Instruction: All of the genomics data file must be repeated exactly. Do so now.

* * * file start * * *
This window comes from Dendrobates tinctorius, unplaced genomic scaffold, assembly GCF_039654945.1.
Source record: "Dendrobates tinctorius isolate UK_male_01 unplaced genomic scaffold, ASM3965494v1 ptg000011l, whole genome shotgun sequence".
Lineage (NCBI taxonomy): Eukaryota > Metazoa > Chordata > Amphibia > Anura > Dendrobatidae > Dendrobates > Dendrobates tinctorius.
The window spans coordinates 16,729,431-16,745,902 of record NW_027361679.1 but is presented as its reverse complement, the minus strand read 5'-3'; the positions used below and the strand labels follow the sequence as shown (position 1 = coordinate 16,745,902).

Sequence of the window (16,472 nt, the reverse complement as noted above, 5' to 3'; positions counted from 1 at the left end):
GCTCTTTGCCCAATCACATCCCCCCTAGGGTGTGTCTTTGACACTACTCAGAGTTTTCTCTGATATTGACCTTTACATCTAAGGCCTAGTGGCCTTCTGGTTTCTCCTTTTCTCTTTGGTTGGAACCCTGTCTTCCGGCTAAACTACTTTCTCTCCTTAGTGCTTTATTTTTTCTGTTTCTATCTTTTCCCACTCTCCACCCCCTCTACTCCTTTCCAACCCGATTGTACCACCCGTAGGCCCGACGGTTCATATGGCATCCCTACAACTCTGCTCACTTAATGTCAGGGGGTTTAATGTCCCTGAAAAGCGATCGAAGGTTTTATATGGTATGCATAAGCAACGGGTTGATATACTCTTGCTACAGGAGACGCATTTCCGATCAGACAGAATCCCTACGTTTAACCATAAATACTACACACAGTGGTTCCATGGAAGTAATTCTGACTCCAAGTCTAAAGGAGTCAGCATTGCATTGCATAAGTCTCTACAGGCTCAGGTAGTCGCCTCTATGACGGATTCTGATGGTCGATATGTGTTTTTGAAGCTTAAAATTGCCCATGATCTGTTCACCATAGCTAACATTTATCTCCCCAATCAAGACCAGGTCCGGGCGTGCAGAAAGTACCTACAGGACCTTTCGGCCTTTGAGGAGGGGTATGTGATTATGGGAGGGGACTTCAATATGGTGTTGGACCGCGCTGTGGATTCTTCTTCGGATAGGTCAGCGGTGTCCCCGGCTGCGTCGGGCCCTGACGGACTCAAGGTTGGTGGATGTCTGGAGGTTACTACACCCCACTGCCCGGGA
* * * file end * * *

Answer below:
This window comes from Dendrobates tinctorius, unplaced genomic scaffold, assembly GCF_039654945.1.
Source record: "Dendrobates tinctorius isolate UK_male_01 unplaced genomic scaffold, ASM3965494v1 ptg000011l, whole genome shotgun sequence".
Lineage (NCBI taxonomy): Eukaryota > Metazoa > Chordata > Amphibia > Anura > Dendrobatidae > Dendrobates > Dendrobates tinctorius.
The window spans coordinates 16,729,431-16,745,902 of record NW_027361679.1 but is presented as its reverse complement, the minus strand read 5'-3'; the positions used below and the strand labels follow the sequence as shown (position 1 = coordinate 16,745,902).

Sequence of the window (16,472 nt, the reverse complement as noted above, 5' to 3'; positions counted from 1 at the left end):
GCTCTTTGCCCAATCACATCCCCCCTAGGGTGTGTCTTTGACACTACTCAGAGTTTTCTCTGATATTGACCTTTACATCTAAGGCCTAGTGGCCTTCTGGTTTCTCCTTTTCTCTTTGGTTGGAACCCTGTCTTCCGGCTAAACTACTTTCTCTCCTTAGTGCTTTATTTTTTCTGTTTCTATCTTTTCCCACTCTCCACCCCCTCTACTCCTTTCCAACCCGATTGTACCACCCGTAGGCCCGACGGTTCATATGGCATCCCTACAACTCTGCTCACTTAATGTCAGGGGGTTTAATGTCCCTGAAAAGCGATCGAAGGTTTTATATGGTATGCATAAGCAACGGGTTGATATACTCTTGCTACAGGAGACGCATTTCCGATCAGACAGAATCCCTACGTTTAACCATAAATACTACACACAGTGGTTCCATGGAAGTAATTCTGACTCCAAGTCTAAAGGAGTCAGCATTGCATTGCATAAGTCTCTACAGGCTCAGGTAGTCGCCTCTATGACGGATTCTGATGGTCGATATGTGTTTTTGAAGCTTAAAATTGCCCATGATCTGTTCACCATAGCTAACATTTATCTCCCCAATCAAGACCAGGTCCGGGCGTGCAGAAAGTACCTACAGGACCTTTCGGCCTTTGAGGAGGGGTATGTGATTATGGGAGGGGACTTCAATATGGTGTTGGACCGCGCTGTGGATTCTTCTTCGGATAGGTCAGCGGTGTCCCCGGCTGCGTCGGGCCCTGACGGACTCAAGGTTGGTGGATGTCTGGAGGTTACTACACCCCACTGCCCGGGA